First Customers On-Board, EdgeMicro Preps Edge Data Center Deployments in Three Markets

After two years of planning, the startup will deploy data center containers at tower sites in Austin, Tampa, and Raleigh.

Christine Hall

October 30, 2019

2 Min Read
A look inside an EdgeMicro container housing a data center for edge computing.
A look inside an EdgeMicro container housing a data center for edge computing.EdgeMicro

EdgeMicro's 20-foot micro data centers that can be carted to a location on the back of a truck are about to start their journey out to the edge.

This week, the Denver-based startup announced that after two years spent getting its ducks in a row it's deploying its first data centers at the feet of wireless towers in Austin, Tampa, and Raleigh. The first two locations will be online by month's end, it said, with the third one "close behind."

The company said it already had tenants for these first colocation deployments -- primarily hyperscalers and content providers, DCK has learned -- with no other particulars made available. Site selection and permitting at 20 additional cities is already in progress, with the expectation of launching them in 2020.

"This is about much more than three sites going live," Jason Bourg, EdgeMicro's VP of sales, said in a statement. "This is about how the EdgeMicro team has partnered with industry leaders to make these MDCs [modular data centers] a critical part of their IT strategies. We are starting with these initial sites and plan to quickly scale to hundreds of locations. People have wondered when the edge would take off. It’s here now, and I’m proud to be working with these customers to make it a reality."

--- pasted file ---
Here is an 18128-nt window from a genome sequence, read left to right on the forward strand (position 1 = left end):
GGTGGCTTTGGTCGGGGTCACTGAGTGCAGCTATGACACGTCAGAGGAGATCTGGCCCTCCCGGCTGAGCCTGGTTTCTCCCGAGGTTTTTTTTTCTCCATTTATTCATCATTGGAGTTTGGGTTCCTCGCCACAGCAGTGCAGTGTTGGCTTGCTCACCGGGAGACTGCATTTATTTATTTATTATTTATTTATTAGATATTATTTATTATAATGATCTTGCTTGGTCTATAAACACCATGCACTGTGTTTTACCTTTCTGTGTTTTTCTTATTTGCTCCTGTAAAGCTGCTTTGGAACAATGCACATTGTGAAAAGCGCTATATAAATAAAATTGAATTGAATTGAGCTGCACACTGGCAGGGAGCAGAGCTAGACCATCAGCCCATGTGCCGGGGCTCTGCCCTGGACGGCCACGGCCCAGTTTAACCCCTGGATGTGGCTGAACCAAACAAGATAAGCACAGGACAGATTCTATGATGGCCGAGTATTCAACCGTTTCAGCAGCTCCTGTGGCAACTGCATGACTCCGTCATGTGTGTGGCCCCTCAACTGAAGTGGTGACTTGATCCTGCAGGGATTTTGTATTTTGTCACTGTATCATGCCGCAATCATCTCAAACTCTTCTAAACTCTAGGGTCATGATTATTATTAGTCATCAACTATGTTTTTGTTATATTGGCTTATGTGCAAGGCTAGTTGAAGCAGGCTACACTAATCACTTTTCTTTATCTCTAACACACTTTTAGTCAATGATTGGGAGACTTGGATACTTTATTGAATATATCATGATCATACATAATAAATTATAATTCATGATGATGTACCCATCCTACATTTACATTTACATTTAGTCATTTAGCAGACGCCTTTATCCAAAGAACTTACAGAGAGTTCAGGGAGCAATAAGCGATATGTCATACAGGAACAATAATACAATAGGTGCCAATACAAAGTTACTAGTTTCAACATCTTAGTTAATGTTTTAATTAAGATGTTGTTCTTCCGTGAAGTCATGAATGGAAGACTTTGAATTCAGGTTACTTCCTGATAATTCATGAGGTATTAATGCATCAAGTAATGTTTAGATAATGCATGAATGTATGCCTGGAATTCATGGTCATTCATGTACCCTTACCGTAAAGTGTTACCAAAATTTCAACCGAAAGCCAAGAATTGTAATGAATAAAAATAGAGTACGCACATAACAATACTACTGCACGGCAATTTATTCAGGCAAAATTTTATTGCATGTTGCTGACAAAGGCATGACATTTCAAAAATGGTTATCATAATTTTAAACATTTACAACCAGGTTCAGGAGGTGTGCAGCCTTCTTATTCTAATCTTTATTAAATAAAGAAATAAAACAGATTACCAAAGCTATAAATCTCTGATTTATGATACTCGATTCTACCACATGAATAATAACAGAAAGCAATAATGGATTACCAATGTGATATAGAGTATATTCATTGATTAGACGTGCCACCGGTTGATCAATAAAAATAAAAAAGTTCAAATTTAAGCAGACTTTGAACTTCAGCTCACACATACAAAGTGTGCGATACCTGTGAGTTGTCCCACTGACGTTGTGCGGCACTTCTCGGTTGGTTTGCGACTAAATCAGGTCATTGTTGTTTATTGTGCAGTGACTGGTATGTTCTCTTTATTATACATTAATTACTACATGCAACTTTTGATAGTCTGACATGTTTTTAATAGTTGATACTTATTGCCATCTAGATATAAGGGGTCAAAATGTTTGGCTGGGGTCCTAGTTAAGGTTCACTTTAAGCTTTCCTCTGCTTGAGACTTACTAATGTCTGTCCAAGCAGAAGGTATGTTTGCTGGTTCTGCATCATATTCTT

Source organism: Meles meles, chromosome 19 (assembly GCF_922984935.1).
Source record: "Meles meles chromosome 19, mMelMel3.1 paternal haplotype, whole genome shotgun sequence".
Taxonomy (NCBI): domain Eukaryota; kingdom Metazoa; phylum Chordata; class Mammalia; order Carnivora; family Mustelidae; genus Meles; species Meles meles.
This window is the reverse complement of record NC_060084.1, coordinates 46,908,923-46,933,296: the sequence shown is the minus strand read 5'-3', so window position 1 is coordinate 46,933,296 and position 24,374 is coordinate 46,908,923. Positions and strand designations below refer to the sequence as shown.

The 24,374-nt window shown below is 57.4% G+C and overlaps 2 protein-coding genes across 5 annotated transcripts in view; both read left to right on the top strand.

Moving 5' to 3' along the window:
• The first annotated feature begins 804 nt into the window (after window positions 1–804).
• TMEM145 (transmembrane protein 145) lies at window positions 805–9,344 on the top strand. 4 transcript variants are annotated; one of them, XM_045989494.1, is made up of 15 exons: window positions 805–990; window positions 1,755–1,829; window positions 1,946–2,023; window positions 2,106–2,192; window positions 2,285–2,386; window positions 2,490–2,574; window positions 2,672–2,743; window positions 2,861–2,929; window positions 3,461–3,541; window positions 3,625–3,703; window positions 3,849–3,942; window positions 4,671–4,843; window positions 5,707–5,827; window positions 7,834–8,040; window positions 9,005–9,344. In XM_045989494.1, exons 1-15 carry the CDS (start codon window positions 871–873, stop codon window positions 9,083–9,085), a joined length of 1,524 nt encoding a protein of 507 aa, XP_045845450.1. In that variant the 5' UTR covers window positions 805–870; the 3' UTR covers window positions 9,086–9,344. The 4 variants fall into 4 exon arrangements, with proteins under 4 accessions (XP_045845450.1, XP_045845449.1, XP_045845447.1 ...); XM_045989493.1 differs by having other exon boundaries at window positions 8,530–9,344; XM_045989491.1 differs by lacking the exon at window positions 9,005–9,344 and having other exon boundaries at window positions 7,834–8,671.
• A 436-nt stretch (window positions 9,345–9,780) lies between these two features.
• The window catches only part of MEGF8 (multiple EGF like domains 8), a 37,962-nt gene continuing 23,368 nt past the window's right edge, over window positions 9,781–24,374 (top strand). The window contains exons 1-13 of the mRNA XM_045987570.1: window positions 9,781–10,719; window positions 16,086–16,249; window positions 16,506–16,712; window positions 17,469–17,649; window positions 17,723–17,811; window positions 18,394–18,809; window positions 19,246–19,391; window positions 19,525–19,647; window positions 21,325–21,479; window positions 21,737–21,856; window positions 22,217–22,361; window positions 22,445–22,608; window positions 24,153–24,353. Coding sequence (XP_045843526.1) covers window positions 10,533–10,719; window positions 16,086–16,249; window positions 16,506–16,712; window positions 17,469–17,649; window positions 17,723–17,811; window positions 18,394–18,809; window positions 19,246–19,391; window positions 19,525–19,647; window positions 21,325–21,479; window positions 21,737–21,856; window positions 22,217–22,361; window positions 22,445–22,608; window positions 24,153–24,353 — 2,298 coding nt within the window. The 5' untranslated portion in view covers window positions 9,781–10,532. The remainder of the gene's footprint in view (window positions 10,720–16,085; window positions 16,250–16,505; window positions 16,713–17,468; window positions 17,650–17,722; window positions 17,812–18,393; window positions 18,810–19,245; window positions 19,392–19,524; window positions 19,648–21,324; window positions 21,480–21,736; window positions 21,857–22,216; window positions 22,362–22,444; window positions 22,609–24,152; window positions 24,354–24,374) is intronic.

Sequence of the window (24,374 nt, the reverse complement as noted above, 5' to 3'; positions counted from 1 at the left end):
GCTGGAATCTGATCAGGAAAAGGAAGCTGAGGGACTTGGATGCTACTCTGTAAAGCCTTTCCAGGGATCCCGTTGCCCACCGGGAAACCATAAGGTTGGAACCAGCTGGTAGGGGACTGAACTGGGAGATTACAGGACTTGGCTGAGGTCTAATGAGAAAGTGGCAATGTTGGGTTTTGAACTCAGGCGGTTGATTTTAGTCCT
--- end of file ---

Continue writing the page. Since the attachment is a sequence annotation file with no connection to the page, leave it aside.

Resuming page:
Related:Edge Computing: Where’s the Edge Moving to Now? Nokia Offers Clues

Shortly after the company's launch in 2017, EdgeMicro told DCK it planned to initially deploy 30 such data centers in Tier 2 and Tier 3 cities where latency issues are most critical, indicating it would seek locations at towers that serve over 100,000 people in a three-to-five mile radius. At the time, the company said it planned to deal directly with content providers -- primarily streaming services such as Netflix, Amazon Prime, or online gaming platforms -- rather than with mobile network operators like other startups in the nascent edge data center infrastructure space have done.

After years of product, marketing, and business model design, deployments of small edge data centers have picked up pace this year. Vapor IO, one of the early movers in the space, has deployed edge sites in Atlanta, Chicago, Dallas, and Pittsburgh, with sites in pre-construction phase in 12 more US markets. This morning, Vapor said it would soon launch software-defined network peering exchanges in each of the markets where it's present, starting with Digital Realty Trust data centers in Atlanta and Chicago.

Another startup in the space is EdgePoint Systems, owned by wholesale data center developer Compass Datacenters.

For it's deployments, EdgeMicro is using containers designed to hold up to six racks, with up to 8kW of power available per rack.

Related:Edge Computing: AT&T Says the Edge Isn’t Where You Think It Is

"Our edge services allow customers to get closer to the eyeballs with a simple colocation model that reduces risk and eliminates the frustration of site acquisition in locations with existing diverse connectivity," said Eric Bozich, EdgeMicro's VM and general manager.

About the Author(s)

Christine Hall

Freelance author

Christine Hall has been a journalist since 1971. In 2001 she began writing a weekly consumer computer column and began covering IT full time in 2002, focusing on Linux and open source software. Since 2010 she's published and edited the website FOSS Force. Follow her on Twitter: @BrideOfLinux.

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